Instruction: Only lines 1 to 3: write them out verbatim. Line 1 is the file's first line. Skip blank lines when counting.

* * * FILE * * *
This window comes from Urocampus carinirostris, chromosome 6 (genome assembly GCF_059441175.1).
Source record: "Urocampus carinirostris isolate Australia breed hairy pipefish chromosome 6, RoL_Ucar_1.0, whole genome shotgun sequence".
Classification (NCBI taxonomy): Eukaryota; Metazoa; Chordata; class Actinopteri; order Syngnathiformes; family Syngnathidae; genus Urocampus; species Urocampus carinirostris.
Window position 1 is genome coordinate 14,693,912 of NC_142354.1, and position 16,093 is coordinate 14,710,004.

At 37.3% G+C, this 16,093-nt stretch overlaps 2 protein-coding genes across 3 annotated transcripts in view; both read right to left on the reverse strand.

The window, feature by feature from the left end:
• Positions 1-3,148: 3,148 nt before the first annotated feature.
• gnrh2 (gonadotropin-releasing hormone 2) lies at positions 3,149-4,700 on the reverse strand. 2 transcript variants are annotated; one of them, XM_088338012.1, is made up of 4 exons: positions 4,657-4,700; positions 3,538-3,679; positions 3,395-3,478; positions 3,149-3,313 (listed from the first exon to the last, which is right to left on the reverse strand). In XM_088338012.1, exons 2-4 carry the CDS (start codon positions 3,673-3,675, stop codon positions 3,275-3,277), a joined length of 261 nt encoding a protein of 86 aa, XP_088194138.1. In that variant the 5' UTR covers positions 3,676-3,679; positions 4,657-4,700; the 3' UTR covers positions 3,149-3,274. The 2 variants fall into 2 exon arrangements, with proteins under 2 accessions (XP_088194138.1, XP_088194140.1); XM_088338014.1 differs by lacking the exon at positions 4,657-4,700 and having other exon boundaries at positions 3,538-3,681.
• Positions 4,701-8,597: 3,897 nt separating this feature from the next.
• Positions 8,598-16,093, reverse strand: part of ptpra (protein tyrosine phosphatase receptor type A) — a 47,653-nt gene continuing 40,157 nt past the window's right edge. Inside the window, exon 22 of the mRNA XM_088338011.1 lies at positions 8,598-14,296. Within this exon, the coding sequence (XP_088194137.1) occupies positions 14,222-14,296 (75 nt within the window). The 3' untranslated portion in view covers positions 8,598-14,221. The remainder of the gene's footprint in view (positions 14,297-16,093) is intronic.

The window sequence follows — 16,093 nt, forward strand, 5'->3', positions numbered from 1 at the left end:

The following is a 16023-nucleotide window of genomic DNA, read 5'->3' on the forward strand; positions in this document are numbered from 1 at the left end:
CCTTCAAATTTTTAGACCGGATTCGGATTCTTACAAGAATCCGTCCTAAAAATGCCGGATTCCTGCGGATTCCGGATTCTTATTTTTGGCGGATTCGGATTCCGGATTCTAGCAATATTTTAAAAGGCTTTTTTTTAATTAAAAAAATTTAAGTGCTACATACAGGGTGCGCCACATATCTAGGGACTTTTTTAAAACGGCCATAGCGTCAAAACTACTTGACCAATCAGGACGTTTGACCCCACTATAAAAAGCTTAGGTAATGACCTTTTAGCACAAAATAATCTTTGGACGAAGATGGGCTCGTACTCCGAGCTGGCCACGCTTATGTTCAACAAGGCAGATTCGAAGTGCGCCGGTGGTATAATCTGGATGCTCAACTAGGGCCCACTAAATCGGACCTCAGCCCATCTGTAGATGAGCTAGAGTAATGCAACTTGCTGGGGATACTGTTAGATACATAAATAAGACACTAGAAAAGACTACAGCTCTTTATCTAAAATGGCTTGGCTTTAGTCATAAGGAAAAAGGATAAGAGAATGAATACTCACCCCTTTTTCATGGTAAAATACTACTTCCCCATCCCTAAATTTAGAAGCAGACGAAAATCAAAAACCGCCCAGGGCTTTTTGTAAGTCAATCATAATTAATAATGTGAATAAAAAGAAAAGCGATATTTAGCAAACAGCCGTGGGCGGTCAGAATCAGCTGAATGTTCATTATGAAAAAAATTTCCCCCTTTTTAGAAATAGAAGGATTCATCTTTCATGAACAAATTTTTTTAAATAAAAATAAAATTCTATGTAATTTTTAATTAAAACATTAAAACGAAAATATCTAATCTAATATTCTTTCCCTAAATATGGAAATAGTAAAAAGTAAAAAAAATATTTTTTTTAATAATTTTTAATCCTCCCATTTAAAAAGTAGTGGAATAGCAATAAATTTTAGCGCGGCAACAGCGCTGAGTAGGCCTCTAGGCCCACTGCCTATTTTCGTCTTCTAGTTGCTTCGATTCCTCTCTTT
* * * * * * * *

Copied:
This window comes from Urocampus carinirostris, chromosome 6 (genome assembly GCF_059441175.1).
Source record: "Urocampus carinirostris isolate Australia breed hairy pipefish chromosome 6, RoL_Ucar_1.0, whole genome shotgun sequence".
Classification (NCBI taxonomy): Eukaryota; Metazoa; Chordata; class Actinopteri; order Syngnathiformes; family Syngnathidae; genus Urocampus; species Urocampus carinirostris.